A Naval Academy midshipman who tends to worry to lot is known as a "sweat."
Mid Phil McConkey is the "sweat" of the football team. "I was sick for two months after the Army-Navy game last year," he said yesterday. "I even vomited."
"With 67 seconds left to play, a touchdown pass atempt to split end McConkey failed. Navy lost 17-14.
Placekicker Bob Tata said, "Phil worries about everything."
Navy football coach George Welsh said McConkey is more "concerned" than worried. "He always wants to do his best."
McConkey explained it this way: "I have a lot of stored-up energy I left out by talking or complaining."
McConkey's "stored-up energy" has made the 162-pounder a contender for All-America honors. Welsh has coached six Navy teams and says, "McConkey is the best we've had."
The 21-year-old senior from Buffalo, N.Y., led Navy in receptions last year with 34 for 596 yards and four touchdowns.
He was third in the country in punt returns in 1977 with 19 carries for 257 yards. Against Syracuse, he returned a punt 67 yards. McConkey ranks first the nation in punt returns among returning players this season. He is the holder of five Naval Academy record in the punt and kickoff return areas.
Welsh attributes McConkey's success to his "versatility." He run so fast," said Welsh.
"McConkey never has a bad day. He is very consistent." Tata said, "Phil 101 percent every play. He has trouble understanding why everyone else can't."
According to Welsh, McConkey has no weakness. "He goes deep as well as he comes inside."
McConkey disagreed. "I wish I could do better on my down-field blocking," he said.
If the season goes the way Welsh plans, McConkey will have little time for blocking. Referring to McConkey's chances of becoming All-America, Welsh said: "I don't know. But I know one thing - we're going to get the ball to him an awful lot."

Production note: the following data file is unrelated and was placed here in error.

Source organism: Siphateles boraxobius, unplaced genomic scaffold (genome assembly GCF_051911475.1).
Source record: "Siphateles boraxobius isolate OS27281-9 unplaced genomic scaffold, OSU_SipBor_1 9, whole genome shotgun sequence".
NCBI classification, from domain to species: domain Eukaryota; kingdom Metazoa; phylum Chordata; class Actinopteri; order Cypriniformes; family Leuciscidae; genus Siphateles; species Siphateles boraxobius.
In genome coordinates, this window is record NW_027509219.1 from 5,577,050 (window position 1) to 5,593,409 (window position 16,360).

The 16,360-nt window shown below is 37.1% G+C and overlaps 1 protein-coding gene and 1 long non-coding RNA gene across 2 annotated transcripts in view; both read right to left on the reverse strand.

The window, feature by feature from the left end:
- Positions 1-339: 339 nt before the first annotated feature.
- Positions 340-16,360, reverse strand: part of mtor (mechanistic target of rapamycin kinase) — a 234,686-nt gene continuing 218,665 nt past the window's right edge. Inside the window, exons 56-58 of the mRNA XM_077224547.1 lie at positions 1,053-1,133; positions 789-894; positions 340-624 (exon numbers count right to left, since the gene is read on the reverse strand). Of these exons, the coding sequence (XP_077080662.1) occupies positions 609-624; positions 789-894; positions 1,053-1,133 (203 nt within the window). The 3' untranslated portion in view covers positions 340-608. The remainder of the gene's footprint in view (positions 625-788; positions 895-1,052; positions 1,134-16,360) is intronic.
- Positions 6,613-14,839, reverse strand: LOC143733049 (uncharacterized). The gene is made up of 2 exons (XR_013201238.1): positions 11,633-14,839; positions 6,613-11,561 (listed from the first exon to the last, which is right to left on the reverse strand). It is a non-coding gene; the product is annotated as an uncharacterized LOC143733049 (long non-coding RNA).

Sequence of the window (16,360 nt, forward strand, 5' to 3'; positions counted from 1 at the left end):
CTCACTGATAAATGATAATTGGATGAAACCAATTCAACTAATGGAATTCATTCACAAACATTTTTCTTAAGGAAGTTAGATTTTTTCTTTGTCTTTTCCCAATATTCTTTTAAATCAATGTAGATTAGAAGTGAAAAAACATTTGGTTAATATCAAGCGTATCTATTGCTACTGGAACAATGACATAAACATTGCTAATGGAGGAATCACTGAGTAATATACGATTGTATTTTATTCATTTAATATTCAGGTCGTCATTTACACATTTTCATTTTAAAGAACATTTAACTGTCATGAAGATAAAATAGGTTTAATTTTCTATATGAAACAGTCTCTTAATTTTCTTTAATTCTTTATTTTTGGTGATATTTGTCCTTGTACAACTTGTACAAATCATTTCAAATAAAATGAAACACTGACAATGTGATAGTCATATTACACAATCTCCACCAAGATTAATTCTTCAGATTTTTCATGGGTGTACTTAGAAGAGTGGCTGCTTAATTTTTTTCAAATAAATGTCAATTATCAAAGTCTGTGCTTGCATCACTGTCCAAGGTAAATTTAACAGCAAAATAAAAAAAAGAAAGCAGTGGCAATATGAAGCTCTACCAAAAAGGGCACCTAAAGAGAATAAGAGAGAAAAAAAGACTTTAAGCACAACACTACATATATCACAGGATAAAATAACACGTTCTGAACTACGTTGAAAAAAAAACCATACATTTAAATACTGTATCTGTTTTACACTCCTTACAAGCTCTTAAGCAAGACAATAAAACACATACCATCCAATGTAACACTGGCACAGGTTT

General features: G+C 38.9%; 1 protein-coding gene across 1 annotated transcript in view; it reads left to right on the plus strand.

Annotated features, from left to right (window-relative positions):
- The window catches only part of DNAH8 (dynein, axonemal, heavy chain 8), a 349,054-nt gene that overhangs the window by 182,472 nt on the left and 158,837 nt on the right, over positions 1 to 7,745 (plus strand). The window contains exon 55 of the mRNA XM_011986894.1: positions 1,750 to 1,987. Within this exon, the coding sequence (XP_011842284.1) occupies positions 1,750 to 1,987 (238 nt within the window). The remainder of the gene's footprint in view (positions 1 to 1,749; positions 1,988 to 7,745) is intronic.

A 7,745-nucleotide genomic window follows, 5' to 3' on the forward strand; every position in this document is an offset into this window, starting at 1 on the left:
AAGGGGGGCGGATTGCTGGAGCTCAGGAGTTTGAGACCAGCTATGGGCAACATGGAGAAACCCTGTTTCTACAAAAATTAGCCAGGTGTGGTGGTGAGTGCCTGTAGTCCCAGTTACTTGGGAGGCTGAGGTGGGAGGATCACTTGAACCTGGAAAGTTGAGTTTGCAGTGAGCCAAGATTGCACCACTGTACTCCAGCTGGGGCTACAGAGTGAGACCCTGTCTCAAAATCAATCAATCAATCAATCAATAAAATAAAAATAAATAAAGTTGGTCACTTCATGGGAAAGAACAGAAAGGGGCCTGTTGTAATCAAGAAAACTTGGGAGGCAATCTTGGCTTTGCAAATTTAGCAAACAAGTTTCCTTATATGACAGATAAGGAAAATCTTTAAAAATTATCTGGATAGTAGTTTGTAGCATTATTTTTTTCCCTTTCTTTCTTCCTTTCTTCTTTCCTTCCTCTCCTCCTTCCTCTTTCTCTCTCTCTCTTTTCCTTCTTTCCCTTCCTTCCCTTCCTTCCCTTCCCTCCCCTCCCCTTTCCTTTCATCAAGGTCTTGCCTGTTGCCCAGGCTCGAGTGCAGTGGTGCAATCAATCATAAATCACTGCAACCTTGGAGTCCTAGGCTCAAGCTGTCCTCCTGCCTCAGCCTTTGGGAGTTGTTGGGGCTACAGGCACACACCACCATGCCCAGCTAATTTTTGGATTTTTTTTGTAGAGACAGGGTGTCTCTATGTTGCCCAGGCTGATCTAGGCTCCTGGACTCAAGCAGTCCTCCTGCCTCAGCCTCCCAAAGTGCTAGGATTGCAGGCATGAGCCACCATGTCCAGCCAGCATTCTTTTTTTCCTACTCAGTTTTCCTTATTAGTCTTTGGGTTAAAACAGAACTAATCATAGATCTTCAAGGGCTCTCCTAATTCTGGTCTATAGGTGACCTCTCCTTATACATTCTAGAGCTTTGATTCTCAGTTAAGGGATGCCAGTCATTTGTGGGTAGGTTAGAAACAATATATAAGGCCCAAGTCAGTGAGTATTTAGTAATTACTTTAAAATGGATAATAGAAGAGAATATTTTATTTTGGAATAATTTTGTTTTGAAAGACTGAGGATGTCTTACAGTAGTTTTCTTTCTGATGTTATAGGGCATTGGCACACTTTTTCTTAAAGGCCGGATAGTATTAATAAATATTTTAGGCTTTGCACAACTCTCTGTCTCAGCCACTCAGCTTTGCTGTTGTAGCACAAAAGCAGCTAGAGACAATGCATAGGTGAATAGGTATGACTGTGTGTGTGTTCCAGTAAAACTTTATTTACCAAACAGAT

"Being in contention (for postseason honors) will make me work harder," said the receiver.
McConkey is not self-centered. His primary goal, he said, is to "have a winning season. Team goals are more important than individual." His popularity among his peers and "team-first" attitude were responsible for his being elected cocaptain, according to Welsh.
McConkey is the main negotiator between players and coaches. "Being cocaptain here is different from the job at other schools. There are a lot of administrative duties," he said.
Although Navy has had few winning records in recent years, McConkey said. "I'd rather be on this team and win than be at Michigan and be a Heisman Trophy winner."
Sitting in the parade-ground area with several Plebes, chanting. "We're fired up," McConkey said. "I didn't come here to be a football player. I want to fly a jet. One day, I could be responsible for a $24 million jet." He plans to attend flying school in Pensacola, Fla., after graduating.
The Mids have relatively little time to practice football and course none of the players have aspirations of becoming pros. They know when they graduate they have to serve five years on active duty in the Navy.
When the scholarly athletes manage to defeat a high-rated team, jubilation abounds. "When we win, there is a lot more satisfaction," McConkey said.
One of the highlights of McConkey's career was last year's initial season loss to then No. 1-ranked Michigan.
Tata said: "It was so funny. The newspapers said we would lose by 250 points."
McConkey recalled. "101,000 people watched us lose, 14-7. We should have gotten killed by them."
McConkey said he expects big things in his final season as a Midshipman. The tradition at the academy is that seniors rule the campus and "ride high" their final days.
"As freshmen, we were not allowed to date or drink," McConkey said. "We couldn't have a car, either."
Now McConkey owns a metallic-blue Corvette. "Things are changing at the academy," McConkey said. "And the first classmen are going to have a strong input in changing this season if things go the way I plan."